Millennials this summer helped drive an increase in national homeownership rates, according to new data from the U.S. Census Bureau.
The U.S. homeownership rate bumped up to 64.4 percent in the third quarter, which is a half percentage point increase from the same period in 2017, the bureau reported.
First-time buyers spurred the growth, with Millennials — or those born between 1980 and 1995 — leading the way. Homeownership rates for people under the age of 35 grew to 36.8 percent in July, August and September from 35.6 percent in the third quarter of 2017, according to the bureau’s report.
“More people are choosing homeownership over renting, and a large part of that story is the historically large number of first-time home buyers,” said Tian Liu, Genworth Mortgage Insurance’s chief economist. “In the past two years, first-time home buyers have purchased at least 1.9 million homes each year. That is more than the pace of household formation over the same period, meaning that the transition from renting to owning is the more powerful driver of housing demand.”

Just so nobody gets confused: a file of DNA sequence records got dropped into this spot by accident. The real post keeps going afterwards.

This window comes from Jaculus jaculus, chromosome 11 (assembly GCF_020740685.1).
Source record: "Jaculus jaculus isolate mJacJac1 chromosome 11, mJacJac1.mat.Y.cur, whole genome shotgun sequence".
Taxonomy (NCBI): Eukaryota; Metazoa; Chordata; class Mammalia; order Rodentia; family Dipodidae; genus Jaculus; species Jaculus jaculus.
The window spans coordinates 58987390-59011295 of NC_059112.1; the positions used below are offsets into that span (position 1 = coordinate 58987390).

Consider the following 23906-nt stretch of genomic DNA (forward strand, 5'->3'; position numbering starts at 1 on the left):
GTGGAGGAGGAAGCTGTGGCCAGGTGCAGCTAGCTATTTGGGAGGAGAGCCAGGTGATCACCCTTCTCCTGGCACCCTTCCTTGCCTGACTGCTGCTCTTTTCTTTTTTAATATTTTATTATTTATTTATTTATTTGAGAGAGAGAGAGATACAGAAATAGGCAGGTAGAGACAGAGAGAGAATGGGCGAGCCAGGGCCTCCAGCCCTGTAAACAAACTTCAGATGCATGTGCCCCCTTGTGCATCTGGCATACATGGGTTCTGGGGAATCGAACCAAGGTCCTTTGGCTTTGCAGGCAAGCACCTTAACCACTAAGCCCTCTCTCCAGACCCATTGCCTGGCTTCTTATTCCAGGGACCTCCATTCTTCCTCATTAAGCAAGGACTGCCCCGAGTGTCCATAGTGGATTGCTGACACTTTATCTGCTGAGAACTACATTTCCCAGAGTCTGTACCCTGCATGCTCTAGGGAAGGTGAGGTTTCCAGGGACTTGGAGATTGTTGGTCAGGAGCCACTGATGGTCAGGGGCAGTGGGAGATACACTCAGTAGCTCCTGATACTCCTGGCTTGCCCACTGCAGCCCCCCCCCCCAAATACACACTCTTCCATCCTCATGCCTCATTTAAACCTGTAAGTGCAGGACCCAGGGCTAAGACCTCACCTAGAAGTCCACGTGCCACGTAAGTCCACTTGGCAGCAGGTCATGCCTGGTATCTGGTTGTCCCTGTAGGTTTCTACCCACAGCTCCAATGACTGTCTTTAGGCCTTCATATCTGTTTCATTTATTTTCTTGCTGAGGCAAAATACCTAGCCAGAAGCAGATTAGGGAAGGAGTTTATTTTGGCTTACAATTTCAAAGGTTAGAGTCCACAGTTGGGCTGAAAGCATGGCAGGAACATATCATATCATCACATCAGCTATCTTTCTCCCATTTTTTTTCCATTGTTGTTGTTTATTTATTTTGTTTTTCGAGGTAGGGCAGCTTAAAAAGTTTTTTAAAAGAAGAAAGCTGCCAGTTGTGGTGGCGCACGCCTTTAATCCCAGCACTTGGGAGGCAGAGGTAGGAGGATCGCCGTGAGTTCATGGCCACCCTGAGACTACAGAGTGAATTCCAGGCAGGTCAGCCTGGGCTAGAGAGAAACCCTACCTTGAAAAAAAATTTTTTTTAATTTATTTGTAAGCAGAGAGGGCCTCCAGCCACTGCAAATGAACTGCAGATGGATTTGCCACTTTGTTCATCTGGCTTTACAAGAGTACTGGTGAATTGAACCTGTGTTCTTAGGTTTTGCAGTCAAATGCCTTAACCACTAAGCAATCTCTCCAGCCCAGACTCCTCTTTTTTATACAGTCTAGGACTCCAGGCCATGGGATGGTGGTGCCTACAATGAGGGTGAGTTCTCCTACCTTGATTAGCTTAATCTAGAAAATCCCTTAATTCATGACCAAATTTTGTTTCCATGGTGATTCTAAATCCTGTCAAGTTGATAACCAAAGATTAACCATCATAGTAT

The uptick in Millennial homebuying corresponds with a recent report from Bank of America showing a shift among the age group’s perspective on the importance of homeownership. The Homebuyer Insights Report indicates that nearly three in four millennials consider homeownership a top priority. In previous publications of the report, more Millennials stated they would prefer renting over ownership.
While the U.S. real estate market saw an increase in homeownership among Millennials, data shows other age groups dipped.
Homeownership rates among those between ages 35 to 44 fell from 60 percent in the second quarter to 59.5 percent in the third quarter of 2018, according to the Census Bureau report. Homeownership rates for people between the ages of 45 to 54 years old also dipped from 70.6 percent in the second quarter to 69.7 percent in the third quarter.
While overall homeownership rates increased, they still lag behind pre-Great Recession levels. In 2004, homeownership rates hit a record high of 69.1 percent and bottomed out at 62.9 percent in 2016.